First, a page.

The Myth of Safety in Sameness

By In Terms of ROI Archives
Cover image for  article: The Myth of Safety in Sameness

Agency contracts have to be changed so as to motivate the buying of quality ad experiences, not empty impressions.  But first, marketing leaders need to stand out front and embrace new ways of thinking, taking the risk of offending someone.  That is, taking chances by doing something that looks as if it could raise performance.

At a time of shell shock from daily seismic shifts in the marketechtonic platelets and corporate structures, played against a background of world political rages, it's of course predictable that people would keep their heads down.  Hiding in plain sight so as not to be fired.

This is obvious from the standpoint of an innovative company plying its innovative wares.  All of your meetings are good, some people even buy, see that it works, and then stop there.  Why don't they deploy the new thing that works?  That would get one noticed, and perhaps some people would not like what is being done.  Why make waves?  What's in it for me?  Better stay safe hiding in the herd and let it all flow, same as last year.  Keep everyone comfortable.

This is not actually the safe strategy it seems to be.  You keep the boss happy figuring that she or he will take care of you no matter what.  Just make the boss look good.  But you are then totally unprepared for the most likely situation: a new boss comes in.  All your political capital is gone.  What do you have to show for yourself?

The safe strategy is not to just check the boxes and go through the usual motions.  The safe strategy is to use science now available, and objective third party appraisal, to test and then deploy innovative technologies that increase company and brand performance, with irrefutable proof.  Be on the side of objective right action.  Test and deploy if proven, test something else and deploy if proven, keep trying new things until you are moving the needle in ways that are simple to prove like sales, margins, positive changes in brand perceptions and brand love based on large representative samples.

What can companies do to improve the situation?  Many companies are already considering or actually installing Chief Innovation Officers who are charged with creating processes that reach into every department.  There should be many more people with the word "Innovation" in their titles, at least one in every department -- not just in marketing, advertising, media and consumer insight/research departments.  Someone with that word in their title knows he or she cannot sit still, content with the ways of the past.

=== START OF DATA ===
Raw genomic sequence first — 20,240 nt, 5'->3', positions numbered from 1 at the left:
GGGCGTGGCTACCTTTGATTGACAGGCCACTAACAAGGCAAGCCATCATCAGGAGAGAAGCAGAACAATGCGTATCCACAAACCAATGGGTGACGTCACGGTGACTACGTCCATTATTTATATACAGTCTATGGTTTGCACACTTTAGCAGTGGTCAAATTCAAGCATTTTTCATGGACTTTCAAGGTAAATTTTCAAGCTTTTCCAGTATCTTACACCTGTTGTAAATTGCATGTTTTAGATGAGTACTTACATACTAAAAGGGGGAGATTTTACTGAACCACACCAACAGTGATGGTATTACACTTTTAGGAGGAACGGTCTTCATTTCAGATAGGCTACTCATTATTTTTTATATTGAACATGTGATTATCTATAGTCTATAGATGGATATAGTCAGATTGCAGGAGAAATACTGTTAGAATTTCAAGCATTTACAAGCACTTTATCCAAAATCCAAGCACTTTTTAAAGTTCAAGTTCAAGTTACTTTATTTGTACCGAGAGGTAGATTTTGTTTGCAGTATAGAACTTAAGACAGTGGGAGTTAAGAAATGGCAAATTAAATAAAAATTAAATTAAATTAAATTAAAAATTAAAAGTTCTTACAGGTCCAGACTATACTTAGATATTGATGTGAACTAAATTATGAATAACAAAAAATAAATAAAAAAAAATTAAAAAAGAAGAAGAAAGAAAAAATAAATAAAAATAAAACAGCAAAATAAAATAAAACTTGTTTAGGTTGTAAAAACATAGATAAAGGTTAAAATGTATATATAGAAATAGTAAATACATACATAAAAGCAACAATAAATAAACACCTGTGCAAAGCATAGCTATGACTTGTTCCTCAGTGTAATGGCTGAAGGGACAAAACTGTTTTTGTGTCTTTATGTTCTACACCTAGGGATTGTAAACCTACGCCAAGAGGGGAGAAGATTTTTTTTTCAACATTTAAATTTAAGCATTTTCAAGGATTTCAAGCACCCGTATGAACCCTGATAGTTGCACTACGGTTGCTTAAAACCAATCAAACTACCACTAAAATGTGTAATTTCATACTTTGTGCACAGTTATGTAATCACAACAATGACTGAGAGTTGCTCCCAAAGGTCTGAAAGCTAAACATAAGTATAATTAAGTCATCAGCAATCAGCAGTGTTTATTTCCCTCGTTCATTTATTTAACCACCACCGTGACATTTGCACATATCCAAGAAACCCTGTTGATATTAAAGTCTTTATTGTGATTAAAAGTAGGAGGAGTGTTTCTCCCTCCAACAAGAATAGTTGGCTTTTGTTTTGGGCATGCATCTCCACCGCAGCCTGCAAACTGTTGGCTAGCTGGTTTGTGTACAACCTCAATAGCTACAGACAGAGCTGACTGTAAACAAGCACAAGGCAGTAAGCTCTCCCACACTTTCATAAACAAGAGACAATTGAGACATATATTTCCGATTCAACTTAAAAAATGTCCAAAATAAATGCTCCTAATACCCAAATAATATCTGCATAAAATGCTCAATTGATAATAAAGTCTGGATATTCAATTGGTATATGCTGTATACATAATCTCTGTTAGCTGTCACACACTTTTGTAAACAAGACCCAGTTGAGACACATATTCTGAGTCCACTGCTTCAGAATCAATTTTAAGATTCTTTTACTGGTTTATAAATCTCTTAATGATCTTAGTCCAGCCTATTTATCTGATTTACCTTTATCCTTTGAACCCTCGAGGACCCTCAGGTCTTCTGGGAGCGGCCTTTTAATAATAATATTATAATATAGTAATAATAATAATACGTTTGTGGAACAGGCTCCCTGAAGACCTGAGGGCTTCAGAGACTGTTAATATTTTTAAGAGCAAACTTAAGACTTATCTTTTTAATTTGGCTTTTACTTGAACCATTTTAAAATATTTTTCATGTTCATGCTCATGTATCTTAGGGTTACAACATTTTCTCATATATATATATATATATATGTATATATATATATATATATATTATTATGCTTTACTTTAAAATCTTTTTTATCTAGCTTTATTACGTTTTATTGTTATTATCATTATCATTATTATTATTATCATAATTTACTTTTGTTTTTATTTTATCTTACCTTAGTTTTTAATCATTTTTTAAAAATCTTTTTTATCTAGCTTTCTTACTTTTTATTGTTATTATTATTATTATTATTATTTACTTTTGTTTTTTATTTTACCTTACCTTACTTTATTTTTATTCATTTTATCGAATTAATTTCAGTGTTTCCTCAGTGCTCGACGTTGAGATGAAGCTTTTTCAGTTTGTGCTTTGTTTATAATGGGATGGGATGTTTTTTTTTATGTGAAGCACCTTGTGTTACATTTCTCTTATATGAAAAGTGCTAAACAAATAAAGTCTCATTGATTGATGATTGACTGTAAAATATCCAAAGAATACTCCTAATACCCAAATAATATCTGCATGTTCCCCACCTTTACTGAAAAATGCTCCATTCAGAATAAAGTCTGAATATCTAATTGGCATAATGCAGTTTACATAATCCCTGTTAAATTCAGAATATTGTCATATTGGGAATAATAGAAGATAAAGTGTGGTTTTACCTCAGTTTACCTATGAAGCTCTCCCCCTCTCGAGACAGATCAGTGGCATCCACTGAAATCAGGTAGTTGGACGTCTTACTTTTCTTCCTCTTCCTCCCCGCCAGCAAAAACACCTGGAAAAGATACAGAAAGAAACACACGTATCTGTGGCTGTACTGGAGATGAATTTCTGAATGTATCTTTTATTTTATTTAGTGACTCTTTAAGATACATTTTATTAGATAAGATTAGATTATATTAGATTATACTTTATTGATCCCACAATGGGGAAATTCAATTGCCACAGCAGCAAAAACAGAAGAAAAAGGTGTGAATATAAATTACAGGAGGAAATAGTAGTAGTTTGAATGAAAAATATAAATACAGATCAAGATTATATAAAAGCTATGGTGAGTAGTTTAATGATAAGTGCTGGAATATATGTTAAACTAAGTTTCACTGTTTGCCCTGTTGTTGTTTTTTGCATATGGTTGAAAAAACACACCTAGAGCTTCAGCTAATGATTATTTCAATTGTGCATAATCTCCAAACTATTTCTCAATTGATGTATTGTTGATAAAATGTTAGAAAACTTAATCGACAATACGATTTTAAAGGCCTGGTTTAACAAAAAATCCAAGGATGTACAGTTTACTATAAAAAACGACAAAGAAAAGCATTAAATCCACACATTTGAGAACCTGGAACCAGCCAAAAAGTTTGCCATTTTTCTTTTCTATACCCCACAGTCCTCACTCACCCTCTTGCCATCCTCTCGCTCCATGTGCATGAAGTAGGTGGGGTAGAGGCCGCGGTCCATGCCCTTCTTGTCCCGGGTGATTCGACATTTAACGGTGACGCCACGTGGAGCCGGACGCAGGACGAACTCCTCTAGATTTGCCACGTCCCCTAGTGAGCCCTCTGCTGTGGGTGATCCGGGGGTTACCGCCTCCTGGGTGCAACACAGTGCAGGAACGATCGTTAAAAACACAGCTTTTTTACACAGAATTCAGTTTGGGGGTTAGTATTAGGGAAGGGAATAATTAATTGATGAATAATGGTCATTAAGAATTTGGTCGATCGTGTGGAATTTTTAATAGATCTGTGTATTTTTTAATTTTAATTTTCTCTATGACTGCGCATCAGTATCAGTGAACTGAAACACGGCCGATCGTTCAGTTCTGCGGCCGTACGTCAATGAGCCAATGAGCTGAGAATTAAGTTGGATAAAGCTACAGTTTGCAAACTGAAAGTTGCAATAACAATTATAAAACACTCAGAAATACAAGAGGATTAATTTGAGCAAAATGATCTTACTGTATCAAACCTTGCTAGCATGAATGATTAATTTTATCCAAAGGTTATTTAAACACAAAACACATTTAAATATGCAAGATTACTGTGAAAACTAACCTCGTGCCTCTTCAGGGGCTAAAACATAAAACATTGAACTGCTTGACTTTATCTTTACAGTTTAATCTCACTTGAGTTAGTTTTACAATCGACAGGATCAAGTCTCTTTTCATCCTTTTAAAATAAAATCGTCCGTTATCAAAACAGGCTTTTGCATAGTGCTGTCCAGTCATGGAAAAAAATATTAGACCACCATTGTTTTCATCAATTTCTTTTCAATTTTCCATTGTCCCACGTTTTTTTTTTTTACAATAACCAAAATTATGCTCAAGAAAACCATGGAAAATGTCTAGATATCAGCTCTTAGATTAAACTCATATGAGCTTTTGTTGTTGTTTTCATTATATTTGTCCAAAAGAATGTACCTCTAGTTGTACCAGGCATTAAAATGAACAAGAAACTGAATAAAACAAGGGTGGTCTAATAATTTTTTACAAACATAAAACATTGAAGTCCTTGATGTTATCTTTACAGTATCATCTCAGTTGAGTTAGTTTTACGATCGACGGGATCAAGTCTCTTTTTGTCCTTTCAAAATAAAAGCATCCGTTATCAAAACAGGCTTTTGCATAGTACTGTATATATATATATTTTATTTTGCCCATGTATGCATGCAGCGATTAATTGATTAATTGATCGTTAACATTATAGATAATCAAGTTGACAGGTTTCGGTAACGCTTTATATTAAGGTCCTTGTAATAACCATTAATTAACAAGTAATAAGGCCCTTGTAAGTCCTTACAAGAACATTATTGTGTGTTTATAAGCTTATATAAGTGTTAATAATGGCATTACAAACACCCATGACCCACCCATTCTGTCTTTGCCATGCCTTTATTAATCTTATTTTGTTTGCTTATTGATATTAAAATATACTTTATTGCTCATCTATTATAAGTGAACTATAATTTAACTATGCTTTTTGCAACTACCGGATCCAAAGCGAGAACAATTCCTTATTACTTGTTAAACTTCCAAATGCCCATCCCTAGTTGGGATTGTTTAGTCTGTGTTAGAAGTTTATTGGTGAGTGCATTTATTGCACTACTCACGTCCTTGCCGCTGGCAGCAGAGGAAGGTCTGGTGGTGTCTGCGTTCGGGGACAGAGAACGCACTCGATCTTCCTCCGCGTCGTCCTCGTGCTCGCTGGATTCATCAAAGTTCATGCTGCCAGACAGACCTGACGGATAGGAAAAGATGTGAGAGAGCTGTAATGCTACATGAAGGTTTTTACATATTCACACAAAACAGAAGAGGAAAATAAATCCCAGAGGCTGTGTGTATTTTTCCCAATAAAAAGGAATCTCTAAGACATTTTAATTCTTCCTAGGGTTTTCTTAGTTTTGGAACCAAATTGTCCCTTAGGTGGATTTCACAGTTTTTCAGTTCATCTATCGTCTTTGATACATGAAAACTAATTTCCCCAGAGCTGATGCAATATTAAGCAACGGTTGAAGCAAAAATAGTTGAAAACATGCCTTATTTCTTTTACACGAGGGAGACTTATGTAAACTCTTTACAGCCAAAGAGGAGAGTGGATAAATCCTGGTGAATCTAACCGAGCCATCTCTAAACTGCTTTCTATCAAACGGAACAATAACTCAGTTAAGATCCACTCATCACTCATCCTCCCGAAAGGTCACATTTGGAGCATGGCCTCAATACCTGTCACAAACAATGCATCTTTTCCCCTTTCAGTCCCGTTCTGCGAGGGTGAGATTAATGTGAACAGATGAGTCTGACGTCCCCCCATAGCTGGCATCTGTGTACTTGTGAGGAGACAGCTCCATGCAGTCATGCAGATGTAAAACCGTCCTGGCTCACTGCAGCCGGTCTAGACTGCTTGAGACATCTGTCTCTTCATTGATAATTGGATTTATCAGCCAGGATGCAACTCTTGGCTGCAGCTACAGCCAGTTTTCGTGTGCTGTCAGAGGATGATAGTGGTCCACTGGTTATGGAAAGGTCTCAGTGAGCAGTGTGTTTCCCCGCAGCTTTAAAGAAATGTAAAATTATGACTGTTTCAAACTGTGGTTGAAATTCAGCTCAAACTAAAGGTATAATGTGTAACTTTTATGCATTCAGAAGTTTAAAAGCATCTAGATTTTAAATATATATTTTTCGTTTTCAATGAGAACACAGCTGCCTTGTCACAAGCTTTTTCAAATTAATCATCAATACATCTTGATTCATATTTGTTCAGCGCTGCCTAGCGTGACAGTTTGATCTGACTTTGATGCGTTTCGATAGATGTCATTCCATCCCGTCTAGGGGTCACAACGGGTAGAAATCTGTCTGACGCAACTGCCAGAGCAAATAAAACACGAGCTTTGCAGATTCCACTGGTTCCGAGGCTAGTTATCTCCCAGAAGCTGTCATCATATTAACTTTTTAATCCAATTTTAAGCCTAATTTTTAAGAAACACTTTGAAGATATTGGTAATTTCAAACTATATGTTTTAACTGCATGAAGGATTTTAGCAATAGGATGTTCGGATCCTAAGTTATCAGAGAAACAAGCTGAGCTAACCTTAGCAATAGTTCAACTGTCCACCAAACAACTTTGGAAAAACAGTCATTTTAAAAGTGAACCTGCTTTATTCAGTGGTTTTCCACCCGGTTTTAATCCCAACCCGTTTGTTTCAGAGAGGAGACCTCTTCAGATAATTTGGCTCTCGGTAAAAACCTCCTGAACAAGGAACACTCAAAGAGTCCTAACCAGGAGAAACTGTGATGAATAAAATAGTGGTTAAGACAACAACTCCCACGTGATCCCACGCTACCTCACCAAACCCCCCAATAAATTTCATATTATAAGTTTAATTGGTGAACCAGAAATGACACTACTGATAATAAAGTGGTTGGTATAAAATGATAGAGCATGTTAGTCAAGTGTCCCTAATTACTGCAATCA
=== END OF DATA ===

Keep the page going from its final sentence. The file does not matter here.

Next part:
The other key move companies must make to truly motivate objective and scientific innovation across the board in demand creation is to change the contracts now signed with agencies.  Agencies bring outside perspective and big ideas, innately part of the innovation process, which is a very good thing.  However, if a media agency contract is based on a guaranteed number of sex/age impressions and reach, those impressions and that reach will be fulfilled even at the expense of sales and branding effects.  Like buying a pound of cheese, regardless of how good the cheese is.  As if the poundage is what ensures the value.  But poundage or tonnage does not ensure value.  A study by 605 that was part of my ARF presentation in April 2019 shows that even just one impression, delivered in a psychologically compatible environment, had much more positive branding effect than seven impressions delivered in psychologically incompatible environments.  This based on a nationally representative sample size of 23,000, with set top box data to accurately measure the impressions.

Agency contracts therefore have to be changed so as to motivate the buying of quality ad experiences, not empty impressions. Measure that any way you want; use the RMT DriverTagTM system or make up your own system, just verify that it works before you lean into it.

There is no more value in hiding in plain sight.  The only value is accomplishment as measured by consensus reality yardsticks.  Abandon first-party self-validation whether it's done by the media seller or the media buyer.  Third party validation of everything is the wave of the future, the wave being ridden by direct marketers, data scientists, digital experts, big data experts, B2Cs and everyone experiencing success today.  If you are not in any of those buckets, you are at risk, and simply not rocking the boat is going to backfire.  Get on the winning side, innovate, and prove your value with objective measures.  Do it now before it's too late.

Photo by Sebastian Herrmann / Unsplash

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